'Based' Mike Lee criticizes FBI search of Trump home, spars with Senate opponent on Twitter

A screenshot of Sen. Mike Lee’s personal Twitter account is pictured Wednesday.

A screenshot of Sen. Mike Lee’s personal Twitter account is pictured Wednesday. (Twitter.com/BasedMikeLee)



Estimated read time: 5-6 minutes

SALT LAKE CITY — Sen. Mike Lee is using a new personal Twitter account to attack the FBI search of former President Donald Trump's Florida residence and spar with his challenger in the U.S. Senate race.

The Utah Republican's Senate Twitter account was silent on the search of Trump's Mar-a-Lago home Monday, as was the rest of Utah's all-Republican congressional delegation with the exception of Rep. Chris Stewart.

"This is not about Trump. This is about potentially breathtaking abuses of power by the FBI," Lee tweeted on his personal account, @BasedMikeLee.

According to Urban Dictionary, "based" is used "when you want to recognize someone for being themselves" such as "courageous and unique or not caring what others think, and is especially common in online political slang."

In a series of a dozen tweets Tuesday, Lee questioned the FBI action and listed reasons why he believes the agency can't be trusted.

"As a lawyer, former federal prosecutor, and current member of the Senate Judiciary Committee, I have a few questions about the FBI's raid of Mar a Lago. First, did Attorney General Garland personally sign off on this action?" he tweeted.

Agents on Monday searched Trump's estate, which is also a private club, reportedly as part of a federal investigation into whether the former president took classified documents from the White House to his Florida home.

Lee wrote in his Twitter thread that the search could be a product of the "growing political weaponization" of federal law enforcement agencies. He said Hillary Clinton was not subjected to a raid even though she "mishandled" classified material and "destroyed evidence."

" ... Why should we assume that the FBI is above targeting Republicans when it creates documents like this one, which encourages agents to be suspicious of people who display the Betsy Ross Flag or the 'don't tread on me' Gadsden Flag?" Lee wrote in reference to the agency's "domestic terrorism symbols guide" attached to his tweet.

Lee wrote that if the search is really about presidential records, why would Trump — who was himself in charge of declassifying documents at the time he obtained and had unfettered access to them — be subject to prosecution for hanging onto classified documents?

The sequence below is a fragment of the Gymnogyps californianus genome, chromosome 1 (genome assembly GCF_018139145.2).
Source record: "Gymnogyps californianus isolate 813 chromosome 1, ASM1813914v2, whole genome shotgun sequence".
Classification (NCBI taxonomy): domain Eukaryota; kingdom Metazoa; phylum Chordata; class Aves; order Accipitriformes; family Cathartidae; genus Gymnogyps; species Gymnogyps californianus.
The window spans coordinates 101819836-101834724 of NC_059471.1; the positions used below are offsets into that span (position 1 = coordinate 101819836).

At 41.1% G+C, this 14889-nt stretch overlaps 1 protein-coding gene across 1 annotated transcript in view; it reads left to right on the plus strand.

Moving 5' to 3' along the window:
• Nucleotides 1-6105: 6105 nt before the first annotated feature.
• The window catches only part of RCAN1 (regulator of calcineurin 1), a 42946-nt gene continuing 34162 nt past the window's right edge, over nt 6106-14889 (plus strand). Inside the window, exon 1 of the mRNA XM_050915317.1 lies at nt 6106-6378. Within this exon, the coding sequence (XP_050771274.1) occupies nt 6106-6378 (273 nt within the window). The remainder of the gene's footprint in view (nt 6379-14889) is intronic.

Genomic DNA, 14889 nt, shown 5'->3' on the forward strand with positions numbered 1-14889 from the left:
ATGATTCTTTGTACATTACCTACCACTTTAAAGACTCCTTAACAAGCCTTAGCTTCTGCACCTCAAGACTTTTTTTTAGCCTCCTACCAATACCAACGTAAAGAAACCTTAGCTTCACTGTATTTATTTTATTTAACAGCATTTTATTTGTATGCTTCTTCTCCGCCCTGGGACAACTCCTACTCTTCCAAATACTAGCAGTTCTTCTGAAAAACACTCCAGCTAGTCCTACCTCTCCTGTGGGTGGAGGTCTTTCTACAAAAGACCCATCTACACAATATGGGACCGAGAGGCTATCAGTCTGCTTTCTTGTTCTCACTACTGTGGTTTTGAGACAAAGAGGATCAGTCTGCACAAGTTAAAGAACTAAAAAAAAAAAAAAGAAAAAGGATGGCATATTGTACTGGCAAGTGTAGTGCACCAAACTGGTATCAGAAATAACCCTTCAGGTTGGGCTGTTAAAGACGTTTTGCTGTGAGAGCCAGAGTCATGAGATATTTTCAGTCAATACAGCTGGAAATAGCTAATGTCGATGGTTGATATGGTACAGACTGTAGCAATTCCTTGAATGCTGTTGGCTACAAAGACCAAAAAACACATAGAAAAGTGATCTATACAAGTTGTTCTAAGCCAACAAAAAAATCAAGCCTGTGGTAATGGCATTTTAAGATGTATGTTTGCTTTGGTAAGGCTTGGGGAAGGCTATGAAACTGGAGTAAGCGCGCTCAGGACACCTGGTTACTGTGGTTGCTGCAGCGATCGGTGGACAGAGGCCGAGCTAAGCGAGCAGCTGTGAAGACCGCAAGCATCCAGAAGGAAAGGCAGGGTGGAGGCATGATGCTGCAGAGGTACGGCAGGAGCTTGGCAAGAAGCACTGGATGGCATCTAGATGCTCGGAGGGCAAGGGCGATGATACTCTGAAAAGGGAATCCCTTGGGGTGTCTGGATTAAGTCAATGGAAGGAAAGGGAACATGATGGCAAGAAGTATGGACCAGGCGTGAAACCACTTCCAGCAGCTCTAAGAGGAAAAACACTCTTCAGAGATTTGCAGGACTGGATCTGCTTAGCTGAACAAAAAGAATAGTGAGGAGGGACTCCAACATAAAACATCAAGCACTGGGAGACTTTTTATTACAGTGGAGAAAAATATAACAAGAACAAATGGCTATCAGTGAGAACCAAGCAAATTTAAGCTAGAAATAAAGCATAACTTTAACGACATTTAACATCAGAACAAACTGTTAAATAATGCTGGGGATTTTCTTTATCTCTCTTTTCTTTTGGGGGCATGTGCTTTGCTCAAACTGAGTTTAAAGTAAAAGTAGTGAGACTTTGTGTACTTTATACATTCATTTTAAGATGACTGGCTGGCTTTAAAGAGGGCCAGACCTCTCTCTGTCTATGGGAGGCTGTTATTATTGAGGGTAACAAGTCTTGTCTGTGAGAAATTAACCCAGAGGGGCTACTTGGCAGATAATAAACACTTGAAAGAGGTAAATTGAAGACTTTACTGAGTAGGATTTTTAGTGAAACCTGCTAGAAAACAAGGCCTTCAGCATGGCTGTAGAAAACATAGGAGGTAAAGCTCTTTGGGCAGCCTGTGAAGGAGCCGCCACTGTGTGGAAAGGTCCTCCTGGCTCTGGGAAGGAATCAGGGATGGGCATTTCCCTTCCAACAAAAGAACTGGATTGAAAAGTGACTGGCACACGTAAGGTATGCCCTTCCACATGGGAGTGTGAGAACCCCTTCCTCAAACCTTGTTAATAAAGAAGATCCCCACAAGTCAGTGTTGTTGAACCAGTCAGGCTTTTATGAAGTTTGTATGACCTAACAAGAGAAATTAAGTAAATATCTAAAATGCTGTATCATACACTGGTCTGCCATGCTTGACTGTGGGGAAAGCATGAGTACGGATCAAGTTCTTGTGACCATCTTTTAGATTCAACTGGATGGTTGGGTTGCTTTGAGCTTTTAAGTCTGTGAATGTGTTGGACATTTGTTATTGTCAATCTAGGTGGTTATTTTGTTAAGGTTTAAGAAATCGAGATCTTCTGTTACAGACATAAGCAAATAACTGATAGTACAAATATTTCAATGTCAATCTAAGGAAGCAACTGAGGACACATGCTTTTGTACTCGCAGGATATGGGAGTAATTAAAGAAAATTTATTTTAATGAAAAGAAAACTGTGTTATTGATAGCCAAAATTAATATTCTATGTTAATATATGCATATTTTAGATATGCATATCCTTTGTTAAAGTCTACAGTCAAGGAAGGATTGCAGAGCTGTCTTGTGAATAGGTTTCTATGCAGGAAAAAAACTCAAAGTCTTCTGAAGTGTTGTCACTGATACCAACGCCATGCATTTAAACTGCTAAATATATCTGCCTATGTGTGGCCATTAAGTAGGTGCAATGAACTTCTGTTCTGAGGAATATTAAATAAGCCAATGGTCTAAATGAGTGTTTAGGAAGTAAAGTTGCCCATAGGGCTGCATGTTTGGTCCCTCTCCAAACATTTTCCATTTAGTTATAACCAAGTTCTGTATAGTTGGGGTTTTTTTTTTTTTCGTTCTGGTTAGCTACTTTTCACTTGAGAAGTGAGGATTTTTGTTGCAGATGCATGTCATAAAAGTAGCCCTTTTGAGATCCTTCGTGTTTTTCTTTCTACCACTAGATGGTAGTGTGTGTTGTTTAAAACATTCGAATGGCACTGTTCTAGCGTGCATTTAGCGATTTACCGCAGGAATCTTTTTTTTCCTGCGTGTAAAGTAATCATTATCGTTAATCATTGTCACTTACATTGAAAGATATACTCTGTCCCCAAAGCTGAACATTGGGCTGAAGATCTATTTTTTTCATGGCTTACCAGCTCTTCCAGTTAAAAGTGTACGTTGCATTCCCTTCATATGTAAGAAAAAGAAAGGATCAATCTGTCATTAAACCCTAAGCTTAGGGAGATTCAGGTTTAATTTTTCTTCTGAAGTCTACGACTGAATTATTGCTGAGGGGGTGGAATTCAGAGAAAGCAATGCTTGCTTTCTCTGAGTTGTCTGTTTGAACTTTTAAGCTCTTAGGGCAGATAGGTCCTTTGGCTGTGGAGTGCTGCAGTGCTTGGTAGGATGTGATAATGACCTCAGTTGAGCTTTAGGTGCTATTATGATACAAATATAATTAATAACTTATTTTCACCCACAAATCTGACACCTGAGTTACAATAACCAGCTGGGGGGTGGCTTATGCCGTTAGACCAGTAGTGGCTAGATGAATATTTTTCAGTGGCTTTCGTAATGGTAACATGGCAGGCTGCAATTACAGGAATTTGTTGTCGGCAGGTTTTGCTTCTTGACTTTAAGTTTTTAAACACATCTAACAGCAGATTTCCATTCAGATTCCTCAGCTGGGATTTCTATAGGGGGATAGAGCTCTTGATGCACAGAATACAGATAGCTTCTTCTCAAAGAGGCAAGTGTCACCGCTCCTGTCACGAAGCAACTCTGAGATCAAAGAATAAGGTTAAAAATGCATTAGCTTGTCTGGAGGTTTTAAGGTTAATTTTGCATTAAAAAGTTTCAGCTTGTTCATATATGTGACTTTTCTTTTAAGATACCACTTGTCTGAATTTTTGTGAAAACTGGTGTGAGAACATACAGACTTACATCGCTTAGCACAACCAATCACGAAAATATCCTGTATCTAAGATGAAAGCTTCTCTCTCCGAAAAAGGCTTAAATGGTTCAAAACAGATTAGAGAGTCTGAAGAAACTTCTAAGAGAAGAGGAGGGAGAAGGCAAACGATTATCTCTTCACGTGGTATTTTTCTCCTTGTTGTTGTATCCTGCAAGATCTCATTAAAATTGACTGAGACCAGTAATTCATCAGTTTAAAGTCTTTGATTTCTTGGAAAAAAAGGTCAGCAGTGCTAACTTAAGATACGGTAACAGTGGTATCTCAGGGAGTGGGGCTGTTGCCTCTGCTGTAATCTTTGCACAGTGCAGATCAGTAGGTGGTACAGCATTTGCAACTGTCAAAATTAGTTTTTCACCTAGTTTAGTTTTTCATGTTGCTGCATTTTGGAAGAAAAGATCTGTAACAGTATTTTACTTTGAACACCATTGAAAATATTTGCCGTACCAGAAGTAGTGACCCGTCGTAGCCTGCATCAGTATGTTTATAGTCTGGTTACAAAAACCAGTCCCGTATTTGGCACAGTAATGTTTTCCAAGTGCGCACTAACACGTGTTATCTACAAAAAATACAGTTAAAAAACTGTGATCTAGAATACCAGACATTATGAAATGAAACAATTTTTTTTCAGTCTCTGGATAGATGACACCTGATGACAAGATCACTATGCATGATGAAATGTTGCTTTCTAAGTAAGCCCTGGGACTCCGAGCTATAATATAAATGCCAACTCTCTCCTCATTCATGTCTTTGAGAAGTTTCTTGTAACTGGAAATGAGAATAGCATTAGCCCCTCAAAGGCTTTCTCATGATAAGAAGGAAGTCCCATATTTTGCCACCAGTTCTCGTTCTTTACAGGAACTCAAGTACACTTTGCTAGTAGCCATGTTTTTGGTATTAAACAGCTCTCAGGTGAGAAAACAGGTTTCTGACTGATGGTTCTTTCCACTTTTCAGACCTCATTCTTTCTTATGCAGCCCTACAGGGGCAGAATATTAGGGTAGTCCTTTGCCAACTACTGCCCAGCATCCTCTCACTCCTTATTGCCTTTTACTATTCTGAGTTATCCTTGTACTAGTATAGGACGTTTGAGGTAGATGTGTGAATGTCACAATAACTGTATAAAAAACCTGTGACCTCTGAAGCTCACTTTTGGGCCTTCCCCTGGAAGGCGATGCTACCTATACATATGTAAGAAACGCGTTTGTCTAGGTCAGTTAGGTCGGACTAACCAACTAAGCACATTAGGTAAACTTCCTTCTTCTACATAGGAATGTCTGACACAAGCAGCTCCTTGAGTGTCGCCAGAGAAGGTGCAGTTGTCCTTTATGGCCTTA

Evan McMullin, an independent who is mounting a strong challenge to Lee for the Senate seat, jumped into the fray, tweeting at the senator, "If I'd conspired with a guy whose home is now being invaded by the FBI, I'd be worried …@SenMikeLee, how are you feeling?"

"I'm feeling great, thanks," Lee tweeted at McMullin from his "based" account. "I'd be worried if I had celebrated what could turn out to be a breathtaking abuse of power by the FBI for political purposes."

In another tweet, McMullin wrote, "American politics have become strange to say the least, but @SenMikeLee has certainly made them even weirder, apparently now rage tweeting from this new account. This is one of those moments in a campaign when you start to wonder if your opponent is okay."

The two candidates also engaged in more back-and-forth on Twitter, with McMullin accusing Lee of trying to help Trump overturn the 2020 election results with fake electors and Lee accusing McMullin of defamation.

"Stick to the truth or lawyer up," Lee wrote.

"It's the truth, 'Based Mike.' Sue me," McMullin countered.

Deseret News/Hinckley Institute of Politics polls show Lee and McMullin are locked in a tight Senate race.

Lee apparently launched his personal Twitter account late last month. He had posted 53 times and had just over 14,600 followers as of Wednesday. It's not unusual for politicians to have more than one Twitter or Facebook account, including personal and campaign accounts. Lee also maintains an account on Parler, a conservative alternative to Twitter he joined in 2019.

In 2020, Lee took to Parler to defend Trump's pursuit of legal challenges to the 2020 election results.

Regarding the Monday search of Trump's house, Rep. Chris Stewart was the only other Utah member of Congress to weigh in. He said he's been sounding the alarm about the intelligence community and FBI politicization for years.

"Yesterday, we saw the culmination of that weaponized politicization," Stewart tweeted Tuesday.

"Did President Biden have knowledge of this raid? Where is the raid on Hunter Biden's home? Where is the demand for documents regarding Speaker Pelosi's alleged insider trading?"

Utah GOP Gov. Spencer Cox gave a lengthy response to a question about the search at Mar-a-Lago during an online town hall meeting with Utahns on Tuesday.

"Any time something that happens with a former president of the United States and we have another party in office, there is automatically going to be a reflexive movement to believe that it is political," he said. "I think, I hope, that the Department of Justice and FBI really understand that and understood that when they undertook this.

"We do not believe in punishing our political enemies or using the levers of justice — or police powers of our state — to punish in any way our political adversaries," he added. "I don't believe that Republicans should do that to Democrats. I don't believe Democrats should do that to Republicans. ... It worries me."

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Dennis Romboy
Dennis Romboy is an editor and reporter for the Deseret News. He has covered a variety of beats over the years, including state and local government, social issues and courts. A Utah native, Romboy earned a degree in journalism from the University of Utah. He enjoys cycling, snowboarding and running.

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